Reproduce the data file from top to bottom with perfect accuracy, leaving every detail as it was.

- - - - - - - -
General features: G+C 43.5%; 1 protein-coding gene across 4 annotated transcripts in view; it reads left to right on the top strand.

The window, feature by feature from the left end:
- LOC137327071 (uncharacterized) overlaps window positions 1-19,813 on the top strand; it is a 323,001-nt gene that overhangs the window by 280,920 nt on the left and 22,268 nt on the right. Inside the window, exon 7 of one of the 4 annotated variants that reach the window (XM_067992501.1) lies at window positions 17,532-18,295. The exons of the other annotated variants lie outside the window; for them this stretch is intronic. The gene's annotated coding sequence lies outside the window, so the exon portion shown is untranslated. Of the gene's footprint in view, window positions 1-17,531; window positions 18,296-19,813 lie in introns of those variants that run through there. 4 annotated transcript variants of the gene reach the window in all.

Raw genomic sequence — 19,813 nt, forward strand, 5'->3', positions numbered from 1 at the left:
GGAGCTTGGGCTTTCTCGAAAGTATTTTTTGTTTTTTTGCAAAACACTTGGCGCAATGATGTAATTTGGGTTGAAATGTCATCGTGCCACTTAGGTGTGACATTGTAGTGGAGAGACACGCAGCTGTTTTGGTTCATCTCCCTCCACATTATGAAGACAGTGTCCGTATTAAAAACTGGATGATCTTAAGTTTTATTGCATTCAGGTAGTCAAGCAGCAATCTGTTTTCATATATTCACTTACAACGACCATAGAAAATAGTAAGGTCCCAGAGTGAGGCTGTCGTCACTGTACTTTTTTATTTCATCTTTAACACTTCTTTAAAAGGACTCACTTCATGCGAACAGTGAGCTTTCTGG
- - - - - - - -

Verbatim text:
General features: G+C 43.5%; 1 protein-coding gene across 4 annotated transcripts in view; it reads left to right on the top strand.

The window, feature by feature from the left end:
- LOC137327071 (uncharacterized) overlaps window positions 1-19,813 on the top strand; it is a 323,001-nt gene that overhangs the window by 280,920 nt on the left and 22,268 nt on the right. Inside the window, exon 7 of one of the 4 annotated variants that reach the window (XM_067992501.1) lies at window positions 17,532-18,295. The exons of the other annotated variants lie outside the window; for them this stretch is intronic. The gene's annotated coding sequence lies outside the window, so the exon portion shown is untranslated. Of the gene's footprint in view, window positions 1-17,531; window positions 18,296-19,813 lie in introns of those variants that run through there. 4 annotated transcript variants of the gene reach the window in all.

Raw genomic sequence — 19,813 nt, forward strand, 5'->3', positions numbered from 1 at the left:
GGAGCTTGGGCTTTCTCGAAAGTATTTTTTGTTTTTTTGCAAAACACTTGGCGCAATGATGTAATTTGGGTTGAAATGTCATCGTGCCACTTAGGTGTGACATTGTAGTGGAGAGACACGCAGCTGTTTTGGTTCATCTCCCTCCACATTATGAAGACAGTGTCCGTATTAAAAACTGGATGATCTTAAGTTTTATTGCATTCAGGTAGTCAAGCAGCAATCTGTTTTCATATATTCACTTACAACGACCATAGAAAATAGTAAGGTCCCAGAGTGAGGCTGTCGTCACTGTACTTTTTTATTTCATCTTTAACACTTCTTTAAAAGGACTCACTTCATGCGAACAGTGAGCTTTCTGG